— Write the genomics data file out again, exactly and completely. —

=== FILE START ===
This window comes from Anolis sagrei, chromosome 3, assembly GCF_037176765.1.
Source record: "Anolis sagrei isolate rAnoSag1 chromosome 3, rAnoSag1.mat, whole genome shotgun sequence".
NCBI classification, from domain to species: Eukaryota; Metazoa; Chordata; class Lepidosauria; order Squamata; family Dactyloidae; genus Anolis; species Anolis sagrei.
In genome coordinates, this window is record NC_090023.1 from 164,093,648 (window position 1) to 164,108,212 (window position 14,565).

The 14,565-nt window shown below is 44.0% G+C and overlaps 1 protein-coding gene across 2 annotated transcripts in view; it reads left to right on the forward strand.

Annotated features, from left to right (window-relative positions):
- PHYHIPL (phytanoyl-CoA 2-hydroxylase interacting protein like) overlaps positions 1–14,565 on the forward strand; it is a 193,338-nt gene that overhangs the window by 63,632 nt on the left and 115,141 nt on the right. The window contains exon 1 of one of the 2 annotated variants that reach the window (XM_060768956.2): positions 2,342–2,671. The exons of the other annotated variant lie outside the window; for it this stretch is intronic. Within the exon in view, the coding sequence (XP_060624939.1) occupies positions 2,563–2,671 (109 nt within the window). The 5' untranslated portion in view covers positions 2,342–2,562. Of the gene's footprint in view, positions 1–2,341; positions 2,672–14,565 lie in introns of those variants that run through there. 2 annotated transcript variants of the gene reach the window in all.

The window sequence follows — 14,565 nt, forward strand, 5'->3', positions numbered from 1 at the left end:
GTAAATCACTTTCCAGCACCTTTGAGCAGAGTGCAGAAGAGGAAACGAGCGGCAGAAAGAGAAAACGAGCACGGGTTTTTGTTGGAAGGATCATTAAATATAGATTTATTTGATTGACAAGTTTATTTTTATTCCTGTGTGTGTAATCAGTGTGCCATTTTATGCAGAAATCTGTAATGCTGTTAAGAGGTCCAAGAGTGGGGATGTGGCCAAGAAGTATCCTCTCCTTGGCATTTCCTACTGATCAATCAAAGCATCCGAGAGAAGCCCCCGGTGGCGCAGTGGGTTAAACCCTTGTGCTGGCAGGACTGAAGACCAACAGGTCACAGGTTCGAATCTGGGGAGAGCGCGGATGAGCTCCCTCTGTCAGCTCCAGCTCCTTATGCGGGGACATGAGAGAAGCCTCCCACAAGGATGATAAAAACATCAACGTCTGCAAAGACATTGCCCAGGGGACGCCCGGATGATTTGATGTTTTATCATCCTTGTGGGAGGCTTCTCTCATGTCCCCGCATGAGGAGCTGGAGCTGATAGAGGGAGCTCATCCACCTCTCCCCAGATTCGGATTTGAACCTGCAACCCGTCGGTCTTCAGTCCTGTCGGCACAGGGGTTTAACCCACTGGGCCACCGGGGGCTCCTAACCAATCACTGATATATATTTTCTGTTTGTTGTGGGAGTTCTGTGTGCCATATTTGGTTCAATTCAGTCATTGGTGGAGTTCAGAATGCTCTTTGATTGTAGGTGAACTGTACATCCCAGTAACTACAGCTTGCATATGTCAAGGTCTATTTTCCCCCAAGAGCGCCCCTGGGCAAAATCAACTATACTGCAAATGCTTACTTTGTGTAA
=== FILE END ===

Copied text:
This window comes from Anolis sagrei, chromosome 3, assembly GCF_037176765.1.
Source record: "Anolis sagrei isolate rAnoSag1 chromosome 3, rAnoSag1.mat, whole genome shotgun sequence".
NCBI classification, from domain to species: Eukaryota; Metazoa; Chordata; class Lepidosauria; order Squamata; family Dactyloidae; genus Anolis; species Anolis sagrei.
In genome coordinates, this window is record NC_090023.1 from 164,093,648 (window position 1) to 164,108,212 (window position 14,565).

The 14,565-nt window shown below is 44.0% G+C and overlaps 1 protein-coding gene across 2 annotated transcripts in view; it reads left to right on the forward strand.

Annotated features, from left to right (window-relative positions):
- PHYHIPL (phytanoyl-CoA 2-hydroxylase interacting protein like) overlaps positions 1–14,565 on the forward strand; it is a 193,338-nt gene that overhangs the window by 63,632 nt on the left and 115,141 nt on the right. The window contains exon 1 of one of the 2 annotated variants that reach the window (XM_060768956.2): positions 2,342–2,671. The exons of the other annotated variant lie outside the window; for it this stretch is intronic. Within the exon in view, the coding sequence (XP_060624939.1) occupies positions 2,563–2,671 (109 nt within the window). The 5' untranslated portion in view covers positions 2,342–2,562. Of the gene's footprint in view, positions 1–2,341; positions 2,672–14,565 lie in introns of those variants that run through there. 2 annotated transcript variants of the gene reach the window in all.

The window sequence follows — 14,565 nt, forward strand, 5'->3', positions numbered from 1 at the left end:
GTAAATCACTTTCCAGCACCTTTGAGCAGAGTGCAGAAGAGGAAACGAGCGGCAGAAAGAGAAAACGAGCACGGGTTTTTGTTGGAAGGATCATTAAATATAGATTTATTTGATTGACAAGTTTATTTTTATTCCTGTGTGTGTAATCAGTGTGCCATTTTATGCAGAAATCTGTAATGCTGTTAAGAGGTCCAAGAGTGGGGATGTGGCCAAGAAGTATCCTCTCCTTGGCATTTCCTACTGATCAATCAAAGCATCCGAGAGAAGCCCCCGGTGGCGCAGTGGGTTAAACCCTTGTGCTGGCAGGACTGAAGACCAACAGGTCACAGGTTCGAATCTGGGGAGAGCGCGGATGAGCTCCCTCTGTCAGCTCCAGCTCCTTATGCGGGGACATGAGAGAAGCCTCCCACAAGGATGATAAAAACATCAACGTCTGCAAAGACATTGCCCAGGGGACGCCCGGATGATTTGATGTTTTATCATCCTTGTGGGAGGCTTCTCTCATGTCCCCGCATGAGGAGCTGGAGCTGATAGAGGGAGCTCATCCACCTCTCCCCAGATTCGGATTTGAACCTGCAACCCGTCGGTCTTCAGTCCTGTCGGCACAGGGGTTTAACCCACTGGGCCACCGGGGGCTCCTAACCAATCACTGATATATATTTTCTGTTTGTTGTGGGAGTTCTGTGTGCCATATTTGGTTCAATTCAGTCATTGGTGGAGTTCAGAATGCTCTTTGATTGTAGGTGAACTGTACATCCCAGTAACTACAGCTTGCATATGTCAAGGTCTATTTTCCCCCAAGAGCGCCCCTGGGCAAAATCAACTATACTGCAAATGCTTACTTTGTGTAA